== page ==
As designers of human-centric innovations, we have developed a set of tools, formats, and strategies that help companies confront changes and define a new project approach to tackle strategic challenges. A process that starts for us in making sense of the present and leveraging heterogeneous capabilities to seize observation, intuition, and hard and soft data in future planning and strategy.
The experimentation of this design perspective has led us after several experiments to create a real tool dedicated to continuous exploration: maize.INSIGHTS is our think tank and its aim is to deliver organizations with relevant analysis to bolster the development of both strategic and actionable thoughts, leveraging on a unique perspective that it is built upon: privileged access to innovation topics, an ongoing dialogue with organizations from different industries, the agility of a startup within a complex reality.
All this allows us to know, quickly and nimbly, how other players in the market are innovatively addressing humans’ deepest expectations and needs with new technologies and solutions. We are therefore committed to looking for customer-facing innovations that are (re)defining what people will want and even start to expect.
Our entire society is based on people, therefore when it comes to analyzing the present to imagine the future, we always start from human understanding. Our think tank identifies and decodes humans’ patterns, inside four big lenses: technological, economic, social, and behavioral.
The landscape analysis
The first step to begin our journey is to orient ourselves, to understand the context in which we are immersing ourselves. The landscape analysis is a photograph of the current context, fundamental to create an analytical basis to understand the actual scenario, the offer, the organizational structure, and contextualize the space of action in which the spectrum of analysis moves.
This activity is focused on different areas, such as business and technological solutions and involves:
–mapping of the most interesting players active in the reference industry
– gathering of best practices
-collecting and reinterpreting the market and consumer data and facts
The key rule in this phase is to be curious and be open-minded. You have to ask yourself ‘why’ whenever you notice something new, instead of immediately looking for shortcomings. Also, realize that you are not necessarily your user: your professional interests should be broader than your personal interests. You may not be excited by something new, but others are. Ask yourself why they are excited, take notes, and create a picture of the developing context.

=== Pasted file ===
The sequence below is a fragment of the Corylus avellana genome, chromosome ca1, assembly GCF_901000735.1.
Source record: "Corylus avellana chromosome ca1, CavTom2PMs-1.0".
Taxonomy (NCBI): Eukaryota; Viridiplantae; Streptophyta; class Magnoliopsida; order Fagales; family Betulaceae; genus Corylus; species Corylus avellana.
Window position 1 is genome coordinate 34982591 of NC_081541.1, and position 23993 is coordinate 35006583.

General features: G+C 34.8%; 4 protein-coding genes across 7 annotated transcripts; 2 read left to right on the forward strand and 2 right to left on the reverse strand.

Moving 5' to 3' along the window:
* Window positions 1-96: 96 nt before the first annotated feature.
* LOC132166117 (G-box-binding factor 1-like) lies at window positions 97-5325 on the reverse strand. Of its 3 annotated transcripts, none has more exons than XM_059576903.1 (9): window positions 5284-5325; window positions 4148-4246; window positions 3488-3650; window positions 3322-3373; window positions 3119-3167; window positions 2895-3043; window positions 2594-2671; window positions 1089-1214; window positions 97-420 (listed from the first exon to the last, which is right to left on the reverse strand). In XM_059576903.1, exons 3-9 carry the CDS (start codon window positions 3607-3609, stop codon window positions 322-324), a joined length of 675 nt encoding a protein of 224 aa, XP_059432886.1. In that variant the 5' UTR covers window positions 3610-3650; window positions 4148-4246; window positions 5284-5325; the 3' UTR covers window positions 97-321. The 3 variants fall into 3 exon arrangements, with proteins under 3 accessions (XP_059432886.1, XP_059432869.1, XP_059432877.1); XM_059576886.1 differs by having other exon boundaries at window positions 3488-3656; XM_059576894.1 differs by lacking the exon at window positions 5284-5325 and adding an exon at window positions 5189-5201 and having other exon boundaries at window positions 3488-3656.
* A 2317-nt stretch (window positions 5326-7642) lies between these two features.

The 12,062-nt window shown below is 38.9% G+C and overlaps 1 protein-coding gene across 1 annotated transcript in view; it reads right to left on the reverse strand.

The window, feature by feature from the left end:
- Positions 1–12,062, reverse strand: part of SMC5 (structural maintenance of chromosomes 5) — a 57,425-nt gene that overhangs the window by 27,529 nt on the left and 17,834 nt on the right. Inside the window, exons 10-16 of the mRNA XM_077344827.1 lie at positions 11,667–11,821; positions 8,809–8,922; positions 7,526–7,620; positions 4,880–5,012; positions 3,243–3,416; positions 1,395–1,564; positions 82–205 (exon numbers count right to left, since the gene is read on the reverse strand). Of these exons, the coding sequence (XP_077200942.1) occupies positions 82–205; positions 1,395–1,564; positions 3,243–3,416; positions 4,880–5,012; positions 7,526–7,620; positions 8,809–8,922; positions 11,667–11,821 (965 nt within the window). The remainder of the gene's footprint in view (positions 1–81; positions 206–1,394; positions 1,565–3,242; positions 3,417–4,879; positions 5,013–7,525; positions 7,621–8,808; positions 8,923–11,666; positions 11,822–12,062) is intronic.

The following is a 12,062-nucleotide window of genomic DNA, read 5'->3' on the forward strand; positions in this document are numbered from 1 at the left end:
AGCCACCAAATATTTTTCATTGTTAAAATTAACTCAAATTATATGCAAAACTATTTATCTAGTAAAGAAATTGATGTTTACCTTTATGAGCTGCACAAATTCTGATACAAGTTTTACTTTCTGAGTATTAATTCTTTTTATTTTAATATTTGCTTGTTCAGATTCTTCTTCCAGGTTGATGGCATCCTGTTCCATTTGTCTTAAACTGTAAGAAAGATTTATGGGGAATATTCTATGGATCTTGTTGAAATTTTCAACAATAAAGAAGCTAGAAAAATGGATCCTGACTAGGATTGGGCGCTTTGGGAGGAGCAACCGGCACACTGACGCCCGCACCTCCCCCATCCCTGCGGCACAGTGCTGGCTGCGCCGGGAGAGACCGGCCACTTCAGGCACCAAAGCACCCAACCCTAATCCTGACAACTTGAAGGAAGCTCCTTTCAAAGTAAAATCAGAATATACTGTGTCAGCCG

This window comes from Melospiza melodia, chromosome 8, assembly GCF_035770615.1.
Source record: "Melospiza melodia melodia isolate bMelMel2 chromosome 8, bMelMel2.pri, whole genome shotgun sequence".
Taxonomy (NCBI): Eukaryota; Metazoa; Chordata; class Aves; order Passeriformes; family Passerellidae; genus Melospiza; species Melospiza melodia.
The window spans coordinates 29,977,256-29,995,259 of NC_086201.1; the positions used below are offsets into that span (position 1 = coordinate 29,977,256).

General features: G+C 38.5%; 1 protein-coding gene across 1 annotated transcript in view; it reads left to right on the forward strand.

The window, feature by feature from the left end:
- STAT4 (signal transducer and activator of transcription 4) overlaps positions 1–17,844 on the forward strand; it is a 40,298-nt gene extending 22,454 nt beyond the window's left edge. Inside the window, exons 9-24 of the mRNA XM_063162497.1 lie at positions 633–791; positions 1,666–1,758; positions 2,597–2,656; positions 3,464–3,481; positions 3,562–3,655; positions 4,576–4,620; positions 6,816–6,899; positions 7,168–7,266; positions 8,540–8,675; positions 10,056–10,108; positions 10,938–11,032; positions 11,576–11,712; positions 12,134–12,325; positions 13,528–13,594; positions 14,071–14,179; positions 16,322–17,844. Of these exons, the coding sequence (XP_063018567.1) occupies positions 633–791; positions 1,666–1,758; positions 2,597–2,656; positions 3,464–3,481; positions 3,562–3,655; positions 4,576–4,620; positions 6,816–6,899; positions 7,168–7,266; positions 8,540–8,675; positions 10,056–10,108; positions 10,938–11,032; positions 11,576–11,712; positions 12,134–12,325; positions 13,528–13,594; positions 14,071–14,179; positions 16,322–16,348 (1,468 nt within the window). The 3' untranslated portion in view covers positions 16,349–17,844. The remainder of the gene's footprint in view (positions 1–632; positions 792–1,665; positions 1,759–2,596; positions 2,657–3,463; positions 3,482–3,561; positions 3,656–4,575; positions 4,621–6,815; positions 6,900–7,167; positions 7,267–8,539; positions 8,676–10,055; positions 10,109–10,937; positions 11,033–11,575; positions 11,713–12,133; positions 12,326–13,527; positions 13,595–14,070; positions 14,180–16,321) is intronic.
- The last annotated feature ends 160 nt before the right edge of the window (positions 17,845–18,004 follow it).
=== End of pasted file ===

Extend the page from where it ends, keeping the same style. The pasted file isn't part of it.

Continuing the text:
The Why: drivers of change
To build scenarios and spots for innovation, reading what’s contemporary is not enough: it is necessary to build a point of view and an analysis of the impact of phenomena and trajectories of change that are already in action in the market or within organizations.
What we are looking for are phenomena that are already popular, present in the language, codified, that we analyze and explain to find those weaker signs of change that suggest future evolutions. It is only by studying the weak that we understand how strong a change may become.
By ‘weak,’ we mean faint voices or shifts in the culture that suggest a new movement is on the rise. A weak signal can be a peer-to-peer platform that creates direct retail models between consumers, a non-alcoholic beverage company that reinvents happy hour, or supply chain solutions that offer new ways to save on materials when shipping packaged goods.
The case research
Let’s clarify another concept: innovations are not trends. But without actual examples of how players are applying new solutions to tackle human needs, behaviors, and expectations, a trend can’t be said to exist fully yet. Because of that, our research projects always include the spotting of case studies, which should support a vision, new business concepts, products, services or experiences, show marketing, and communication activities.
The scouting activity may include different objects that are interesting for a specific brief that includes a request that concerns a fairly defined area (e.g. what are other companies doing with VR? How are retail brands reacting to the surge of e-commerce?).
Human trends and how to build them
Trends are observable and evolving collective phenomena, which have a socio-economic, cultural, technological, and organizational impact and emerge from changes in people’s needs, expectations, and imaginations. To build a trend, it is necessary to interpret signals coming from different sources, sectors, and markets, which are not always already consolidated; trends are analyses that are the result of original and always human-centric thinking. They can describe both contemporaneity and more distant scenarios.
Are trends the secret weapon for designing a product with a certain success factor?
If that was the case, we would not necessarily need trend-researchers. A trend outcome could be contemporary and growing, but the most interesting trends are about undiscovered opportunities.Some trends are developing photographs of future developments, but for this very reason, they are the most interesting for their ability to focus on still blurred opportunities. Showing us which direction people’s expectations and imaginations are headed to.
Trends are not an intellectual exercise. They are a lens to discover what the future may hold and the engine to accelerate change and imagination. We use trends to understand and intercept people’s needs/expectations and outline strategies based on human centricity; to rethink intervention actions on one’s organizational structure, way of working, culture from an employee-centric perspective; to build human-centric products and services, finally long-lasting, valuable and relevant for people.